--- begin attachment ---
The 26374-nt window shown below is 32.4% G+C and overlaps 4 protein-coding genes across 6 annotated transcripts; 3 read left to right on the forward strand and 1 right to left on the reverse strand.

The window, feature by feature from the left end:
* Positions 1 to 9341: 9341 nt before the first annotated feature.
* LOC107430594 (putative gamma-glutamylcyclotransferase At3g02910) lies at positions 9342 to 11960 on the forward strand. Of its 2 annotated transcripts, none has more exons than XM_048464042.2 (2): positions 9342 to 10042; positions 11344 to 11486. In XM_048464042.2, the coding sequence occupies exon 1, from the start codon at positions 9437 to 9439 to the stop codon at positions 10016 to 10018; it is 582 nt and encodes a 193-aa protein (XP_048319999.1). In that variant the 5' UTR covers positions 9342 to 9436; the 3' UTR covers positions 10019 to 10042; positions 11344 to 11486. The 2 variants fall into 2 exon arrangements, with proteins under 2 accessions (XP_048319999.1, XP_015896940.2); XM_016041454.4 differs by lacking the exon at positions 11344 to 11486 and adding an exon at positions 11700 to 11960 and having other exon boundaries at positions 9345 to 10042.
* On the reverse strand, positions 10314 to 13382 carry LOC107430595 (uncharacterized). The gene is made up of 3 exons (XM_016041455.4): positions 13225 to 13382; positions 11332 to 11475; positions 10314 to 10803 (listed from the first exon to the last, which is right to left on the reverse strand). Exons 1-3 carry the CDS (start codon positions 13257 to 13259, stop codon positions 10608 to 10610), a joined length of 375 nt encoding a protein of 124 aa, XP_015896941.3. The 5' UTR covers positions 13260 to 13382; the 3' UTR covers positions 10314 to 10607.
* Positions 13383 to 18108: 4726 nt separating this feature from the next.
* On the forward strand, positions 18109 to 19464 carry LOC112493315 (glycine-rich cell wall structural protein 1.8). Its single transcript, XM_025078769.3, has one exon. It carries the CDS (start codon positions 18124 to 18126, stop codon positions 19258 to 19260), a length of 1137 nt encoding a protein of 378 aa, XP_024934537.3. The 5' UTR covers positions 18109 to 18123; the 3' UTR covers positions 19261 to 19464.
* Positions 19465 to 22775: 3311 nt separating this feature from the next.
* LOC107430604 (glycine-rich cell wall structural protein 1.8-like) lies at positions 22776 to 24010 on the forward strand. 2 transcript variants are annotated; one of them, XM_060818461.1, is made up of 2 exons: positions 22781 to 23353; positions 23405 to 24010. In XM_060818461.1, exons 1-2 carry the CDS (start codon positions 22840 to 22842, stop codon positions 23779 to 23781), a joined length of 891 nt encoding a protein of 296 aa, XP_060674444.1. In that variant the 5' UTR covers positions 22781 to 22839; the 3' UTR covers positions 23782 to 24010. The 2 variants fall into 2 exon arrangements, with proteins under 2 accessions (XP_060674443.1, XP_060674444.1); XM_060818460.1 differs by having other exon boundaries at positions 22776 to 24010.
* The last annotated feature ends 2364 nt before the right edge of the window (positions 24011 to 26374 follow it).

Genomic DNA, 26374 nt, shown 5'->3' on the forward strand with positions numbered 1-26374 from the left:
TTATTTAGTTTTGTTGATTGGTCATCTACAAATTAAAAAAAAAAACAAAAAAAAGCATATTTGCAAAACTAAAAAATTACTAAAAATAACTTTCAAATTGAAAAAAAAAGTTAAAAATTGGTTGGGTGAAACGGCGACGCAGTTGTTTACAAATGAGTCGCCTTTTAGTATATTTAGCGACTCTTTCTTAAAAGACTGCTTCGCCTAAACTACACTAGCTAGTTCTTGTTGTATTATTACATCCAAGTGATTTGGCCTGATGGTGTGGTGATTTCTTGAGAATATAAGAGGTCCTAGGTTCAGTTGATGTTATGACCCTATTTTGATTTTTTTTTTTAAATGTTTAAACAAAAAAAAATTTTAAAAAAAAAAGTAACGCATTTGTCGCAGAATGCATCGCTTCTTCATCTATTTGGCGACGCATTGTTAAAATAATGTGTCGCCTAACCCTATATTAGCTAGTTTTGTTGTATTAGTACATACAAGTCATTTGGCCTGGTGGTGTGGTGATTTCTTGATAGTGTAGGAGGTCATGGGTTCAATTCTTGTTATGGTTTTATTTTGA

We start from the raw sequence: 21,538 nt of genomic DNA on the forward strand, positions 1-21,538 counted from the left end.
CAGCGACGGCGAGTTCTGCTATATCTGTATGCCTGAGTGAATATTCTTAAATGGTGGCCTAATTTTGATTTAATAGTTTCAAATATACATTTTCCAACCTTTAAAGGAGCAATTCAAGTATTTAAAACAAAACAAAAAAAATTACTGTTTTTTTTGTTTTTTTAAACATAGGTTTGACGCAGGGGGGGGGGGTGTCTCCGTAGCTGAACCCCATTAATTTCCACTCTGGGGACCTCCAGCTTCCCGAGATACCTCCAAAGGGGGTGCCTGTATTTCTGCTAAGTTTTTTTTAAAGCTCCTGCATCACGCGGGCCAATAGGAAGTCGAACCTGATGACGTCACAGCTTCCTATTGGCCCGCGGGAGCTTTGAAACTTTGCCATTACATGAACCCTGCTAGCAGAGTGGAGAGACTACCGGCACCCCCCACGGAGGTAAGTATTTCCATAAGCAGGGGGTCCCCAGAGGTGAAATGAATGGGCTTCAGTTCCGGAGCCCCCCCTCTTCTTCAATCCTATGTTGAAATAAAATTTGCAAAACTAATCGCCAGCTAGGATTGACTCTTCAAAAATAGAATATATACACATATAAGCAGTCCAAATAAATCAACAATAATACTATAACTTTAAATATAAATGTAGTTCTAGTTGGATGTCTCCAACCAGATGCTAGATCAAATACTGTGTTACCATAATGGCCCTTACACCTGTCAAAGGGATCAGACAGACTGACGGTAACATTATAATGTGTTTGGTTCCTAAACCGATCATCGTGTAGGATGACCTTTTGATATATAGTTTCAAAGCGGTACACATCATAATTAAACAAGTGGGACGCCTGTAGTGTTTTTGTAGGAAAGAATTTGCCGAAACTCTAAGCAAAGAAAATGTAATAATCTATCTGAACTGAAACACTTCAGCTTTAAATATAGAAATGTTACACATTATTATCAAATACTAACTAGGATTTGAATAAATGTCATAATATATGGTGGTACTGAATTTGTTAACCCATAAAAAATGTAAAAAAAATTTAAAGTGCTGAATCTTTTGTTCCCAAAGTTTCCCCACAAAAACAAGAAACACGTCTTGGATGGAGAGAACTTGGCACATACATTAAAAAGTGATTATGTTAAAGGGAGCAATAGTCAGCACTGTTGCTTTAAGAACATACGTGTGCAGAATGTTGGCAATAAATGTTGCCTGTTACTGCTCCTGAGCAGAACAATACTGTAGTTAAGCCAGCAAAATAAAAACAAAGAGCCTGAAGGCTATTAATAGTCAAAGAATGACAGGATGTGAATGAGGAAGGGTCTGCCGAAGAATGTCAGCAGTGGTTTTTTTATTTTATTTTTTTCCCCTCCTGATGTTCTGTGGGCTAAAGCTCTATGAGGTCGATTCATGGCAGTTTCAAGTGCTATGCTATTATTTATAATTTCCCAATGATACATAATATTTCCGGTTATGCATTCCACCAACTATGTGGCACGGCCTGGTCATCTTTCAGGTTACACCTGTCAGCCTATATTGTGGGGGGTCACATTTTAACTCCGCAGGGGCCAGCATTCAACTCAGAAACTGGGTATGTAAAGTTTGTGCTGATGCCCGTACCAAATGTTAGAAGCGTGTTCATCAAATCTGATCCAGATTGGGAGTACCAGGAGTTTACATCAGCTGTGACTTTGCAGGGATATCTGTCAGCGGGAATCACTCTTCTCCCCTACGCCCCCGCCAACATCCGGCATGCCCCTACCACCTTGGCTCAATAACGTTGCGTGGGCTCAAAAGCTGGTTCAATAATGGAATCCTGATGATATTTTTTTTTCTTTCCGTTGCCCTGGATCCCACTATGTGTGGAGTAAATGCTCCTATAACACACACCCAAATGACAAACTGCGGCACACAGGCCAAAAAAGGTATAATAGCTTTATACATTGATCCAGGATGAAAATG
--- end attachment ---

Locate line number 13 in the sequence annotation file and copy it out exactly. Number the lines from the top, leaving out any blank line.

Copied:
We start from the raw sequence: 21,538 nt of genomic DNA on the forward strand, positions 1-21,538 counted from the left end.